a ceramic block closing the downstream end of the mixer tube, the ceramic block having upstream and downstream faces, the ceramic block being provided with a plurality of relatively small orifices which extend through the block from the upstream face to the downstream face permitting a flow of gas through the block with a relatively small pressure drop;
mounting means for mounting the mixing cup assembly within the burner tube with the mixing cup assembly being spaced away from the generally cylindrical inner surface of the burner tube;
means for providing a source of pressurized air to the burner assembly including primary and secondary air, the primary air flowing through the mixer tube secondary air flowing about the outer surface of the mixer tube generally parallel to the axis of the mixer tube until it passes the downstream end of the mixer tube where it enters the burner tube without restriction, the primary and secondary air being direct communication with each other;
means for introducing combustible gas into the mixing cup assembly, said means being a gas line, one end of the gas line being provided with apertures in communication with said source of pressurized air, said end of the gas line being connected to a source of gas under pressure via a valve and the other end of the gas line terminating in the mixing cup assembly between the open upstream end of the mixer tube and the ceramic block, the gas thoroughly mixing within the mixing cup assembly with primary air, the gas not spilling out of the mixing cup assembly and the mixed primary air and gas passing through the passageway means to a place of ignition; and
means within the burner tube to ignite the thoroughly mixed gas and primary air downstream of the passageway means.
2. The burner assembly as set forth in claim 1 wherein the burner tube has a diameter of about 4 inches (10 cm) and the cylindrical mixer tube has a diameter of about 2.5 inches (6.5 cm).
3. The burner assembly as set forth in claim 1 or claim 2 wherein the length of the mixer tube is about 3 inches (7.5 cm).
4. The burner assembly as set forth in claim 1 wherein the means for providing air is a blower assembly, the blower assembly including a housing, the upstream end of the burner tube being secured to the housing, the housing having an aperture through which air can pass to the burner tube, and the blower assembly further including a blower supported by the housing, the blower being capable of introducing ambient air into the housing under pressure, the pressurized ambient air flowing through the aperture in the housing into the upstream end of the burner tube.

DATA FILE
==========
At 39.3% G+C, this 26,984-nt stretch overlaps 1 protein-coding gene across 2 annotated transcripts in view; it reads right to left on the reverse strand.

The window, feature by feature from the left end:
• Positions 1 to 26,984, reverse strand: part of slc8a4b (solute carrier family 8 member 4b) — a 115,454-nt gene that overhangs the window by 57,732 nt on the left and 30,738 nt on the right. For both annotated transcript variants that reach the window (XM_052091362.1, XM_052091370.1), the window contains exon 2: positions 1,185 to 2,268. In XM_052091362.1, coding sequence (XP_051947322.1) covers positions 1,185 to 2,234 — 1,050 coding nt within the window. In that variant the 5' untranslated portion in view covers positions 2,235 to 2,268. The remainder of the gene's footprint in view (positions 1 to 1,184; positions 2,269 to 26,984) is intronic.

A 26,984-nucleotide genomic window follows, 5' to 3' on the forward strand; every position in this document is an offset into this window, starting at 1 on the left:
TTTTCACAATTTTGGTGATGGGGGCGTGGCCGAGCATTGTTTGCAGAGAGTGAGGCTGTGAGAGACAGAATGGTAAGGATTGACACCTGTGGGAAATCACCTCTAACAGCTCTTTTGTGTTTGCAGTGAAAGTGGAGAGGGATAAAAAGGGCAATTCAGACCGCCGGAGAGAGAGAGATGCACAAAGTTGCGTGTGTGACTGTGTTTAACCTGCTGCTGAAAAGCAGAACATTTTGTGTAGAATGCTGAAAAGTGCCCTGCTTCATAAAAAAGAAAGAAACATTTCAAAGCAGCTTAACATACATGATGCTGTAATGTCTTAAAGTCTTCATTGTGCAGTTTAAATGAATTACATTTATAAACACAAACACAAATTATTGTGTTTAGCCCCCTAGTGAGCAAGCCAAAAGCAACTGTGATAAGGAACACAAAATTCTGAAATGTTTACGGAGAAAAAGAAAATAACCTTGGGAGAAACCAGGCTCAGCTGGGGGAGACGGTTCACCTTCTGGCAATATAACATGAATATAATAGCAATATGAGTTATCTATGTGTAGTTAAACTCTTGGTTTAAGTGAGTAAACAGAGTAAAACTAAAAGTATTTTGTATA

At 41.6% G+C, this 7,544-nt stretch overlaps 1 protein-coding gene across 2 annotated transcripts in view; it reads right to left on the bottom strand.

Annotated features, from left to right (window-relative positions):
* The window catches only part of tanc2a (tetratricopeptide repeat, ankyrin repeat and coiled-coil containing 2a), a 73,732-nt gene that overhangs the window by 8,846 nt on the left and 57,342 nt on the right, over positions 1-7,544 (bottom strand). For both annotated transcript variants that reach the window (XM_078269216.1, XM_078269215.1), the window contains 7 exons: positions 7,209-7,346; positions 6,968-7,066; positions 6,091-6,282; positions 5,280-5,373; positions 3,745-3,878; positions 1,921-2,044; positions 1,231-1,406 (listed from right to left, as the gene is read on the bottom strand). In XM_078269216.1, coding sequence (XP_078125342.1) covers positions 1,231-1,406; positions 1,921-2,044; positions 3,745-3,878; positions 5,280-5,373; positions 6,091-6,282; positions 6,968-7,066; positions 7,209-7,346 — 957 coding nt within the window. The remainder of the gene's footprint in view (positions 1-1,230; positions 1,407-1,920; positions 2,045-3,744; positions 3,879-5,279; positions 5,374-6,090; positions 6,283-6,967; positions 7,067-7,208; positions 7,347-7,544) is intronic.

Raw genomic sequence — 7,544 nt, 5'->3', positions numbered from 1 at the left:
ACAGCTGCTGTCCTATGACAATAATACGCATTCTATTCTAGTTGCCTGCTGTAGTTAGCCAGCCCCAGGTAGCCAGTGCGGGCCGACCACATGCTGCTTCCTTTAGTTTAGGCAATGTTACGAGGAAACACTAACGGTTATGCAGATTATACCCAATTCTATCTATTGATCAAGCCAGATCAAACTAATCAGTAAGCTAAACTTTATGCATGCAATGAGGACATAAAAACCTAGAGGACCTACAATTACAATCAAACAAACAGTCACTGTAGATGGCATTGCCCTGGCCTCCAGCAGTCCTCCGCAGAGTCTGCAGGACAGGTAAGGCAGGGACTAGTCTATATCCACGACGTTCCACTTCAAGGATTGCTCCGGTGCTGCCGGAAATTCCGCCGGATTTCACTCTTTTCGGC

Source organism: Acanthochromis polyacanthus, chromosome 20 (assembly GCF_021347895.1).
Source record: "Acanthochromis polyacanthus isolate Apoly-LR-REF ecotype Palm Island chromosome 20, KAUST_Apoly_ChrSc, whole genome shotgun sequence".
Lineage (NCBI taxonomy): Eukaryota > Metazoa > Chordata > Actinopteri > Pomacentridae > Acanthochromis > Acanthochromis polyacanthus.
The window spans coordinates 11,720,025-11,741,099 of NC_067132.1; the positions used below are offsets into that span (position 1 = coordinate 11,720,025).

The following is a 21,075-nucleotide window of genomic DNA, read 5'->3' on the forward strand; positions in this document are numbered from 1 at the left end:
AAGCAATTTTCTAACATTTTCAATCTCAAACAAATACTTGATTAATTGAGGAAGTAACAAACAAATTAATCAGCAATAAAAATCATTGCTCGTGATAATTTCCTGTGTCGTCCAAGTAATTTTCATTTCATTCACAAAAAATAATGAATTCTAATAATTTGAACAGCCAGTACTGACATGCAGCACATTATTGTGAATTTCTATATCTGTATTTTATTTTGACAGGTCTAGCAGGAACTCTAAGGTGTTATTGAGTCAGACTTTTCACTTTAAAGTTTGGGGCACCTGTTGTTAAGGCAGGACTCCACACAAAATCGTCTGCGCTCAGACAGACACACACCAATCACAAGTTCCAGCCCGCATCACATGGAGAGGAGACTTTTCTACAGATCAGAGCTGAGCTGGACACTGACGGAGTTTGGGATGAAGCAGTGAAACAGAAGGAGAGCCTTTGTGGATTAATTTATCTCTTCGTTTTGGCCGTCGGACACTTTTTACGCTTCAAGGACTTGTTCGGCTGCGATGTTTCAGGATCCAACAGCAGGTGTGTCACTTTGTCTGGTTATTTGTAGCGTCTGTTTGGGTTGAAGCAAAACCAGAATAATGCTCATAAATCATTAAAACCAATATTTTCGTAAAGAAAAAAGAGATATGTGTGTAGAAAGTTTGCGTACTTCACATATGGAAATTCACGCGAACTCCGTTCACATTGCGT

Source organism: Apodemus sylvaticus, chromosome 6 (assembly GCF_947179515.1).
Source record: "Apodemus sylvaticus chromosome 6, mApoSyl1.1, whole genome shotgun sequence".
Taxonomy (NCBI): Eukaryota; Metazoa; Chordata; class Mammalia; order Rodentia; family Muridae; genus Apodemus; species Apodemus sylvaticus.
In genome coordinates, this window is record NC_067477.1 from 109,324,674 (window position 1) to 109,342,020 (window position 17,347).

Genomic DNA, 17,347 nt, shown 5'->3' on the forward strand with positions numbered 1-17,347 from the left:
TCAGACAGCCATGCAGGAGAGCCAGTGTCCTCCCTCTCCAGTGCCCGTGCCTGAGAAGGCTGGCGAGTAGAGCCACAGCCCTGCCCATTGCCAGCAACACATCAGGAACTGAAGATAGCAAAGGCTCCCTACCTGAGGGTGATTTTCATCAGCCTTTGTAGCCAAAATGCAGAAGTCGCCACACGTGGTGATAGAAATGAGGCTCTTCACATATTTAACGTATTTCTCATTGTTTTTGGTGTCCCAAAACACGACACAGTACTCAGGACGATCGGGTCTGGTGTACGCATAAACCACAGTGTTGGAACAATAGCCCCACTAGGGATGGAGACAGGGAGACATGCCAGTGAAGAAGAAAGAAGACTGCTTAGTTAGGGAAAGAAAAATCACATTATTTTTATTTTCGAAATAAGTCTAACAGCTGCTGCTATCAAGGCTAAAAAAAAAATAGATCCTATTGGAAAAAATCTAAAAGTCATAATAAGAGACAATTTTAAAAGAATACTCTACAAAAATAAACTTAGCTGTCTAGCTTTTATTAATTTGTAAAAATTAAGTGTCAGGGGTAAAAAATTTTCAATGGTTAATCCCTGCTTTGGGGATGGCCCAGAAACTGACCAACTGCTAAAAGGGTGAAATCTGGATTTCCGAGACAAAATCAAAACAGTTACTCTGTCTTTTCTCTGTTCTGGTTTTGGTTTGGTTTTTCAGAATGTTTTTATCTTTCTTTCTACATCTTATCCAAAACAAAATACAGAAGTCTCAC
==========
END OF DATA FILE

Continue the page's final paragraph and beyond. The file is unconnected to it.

5. The burner assembly as set forth in either claim 1 or claim 4 wherein the elongated low intensity radiant heating burner tube is horizontally disposed, and wherein the mounting means for mounting the mixing cup assembly within the burner tube is a bracket which supports the mixer tube in such a manner that its center line is slightly below the center line of the burner tube.
6. The burner assembly as set forth in claim 5 wherein the mounting means mounts the mixing tube within the burner tube in such a manner that there is a clearance of at least 0.45 inches (1.14 cm) between the inner surface of the burner tube and the outer tubular surface of the mixer tube, the mounting means being a bracket which engages the housing.
7. The burner assembly as set forth in claim 1 wherein the mixing cup assembly further includes
a metallic grid having upstream and downstream faces, the upstream face of the grid being in contact with the downstream face of the ceramic block, the grid being provided with a plurality of relatively small apertures which extend through the grid from the upstream face to the downstream face to permit a flow of gas through the grid.
8. The burner assembly as set forth in claim 7 wherein the ceramic grid is about 0.5 inches (1.25 cm) thick.
9. The burner assembly as set forth in either claim 7 or claim 8 wherein there are about 15-20 orifices per linear inch in the ceramic block.
10. The burner assembly as set forth in claim 7 wherein the metallic grid has about 5 relatively small apertures per linear inch.
11. The burner assembly as set forth in either claim 7 or claim 10 wherein the metallic grid has a large central aperture.
12. The burner assembly as set forth in claim 11 wherein the large central aperture is about 1.5 inches (3.75 cm) in diameter.
13. A burner assembly for a radiant heater; said assembly comprising:
an elongated radiant heating burner tube having an upstream end and a downstream end, the burner tube having a generally cylindrical inner surface;
a generally cylindrical mixing cup assembly disposed within the burner tube, said mixing cup assembly including a generally cylindrical mixer tube having an upstream end and a downstream end,
a ceramic block closing the downstream end of the mixer tube, the ceramic block having upstream and down-stream faces, the ceramic block being provided with a plurality of relatively small orifices which extend through the block from the upstream face to the downstream face permitting a flow of gas through the block with a relatively small pressure drop, and
a metallic grid having upstream and downstream faces, the upstream face of the grid being in contact with the downstream face of the ceramic block, the grid being provided with a plurality of relatively small apertures which extend through the grid from the upstream face to the downstream face to permit a flow of gas through the grid, the metallic grid having a large central aperture;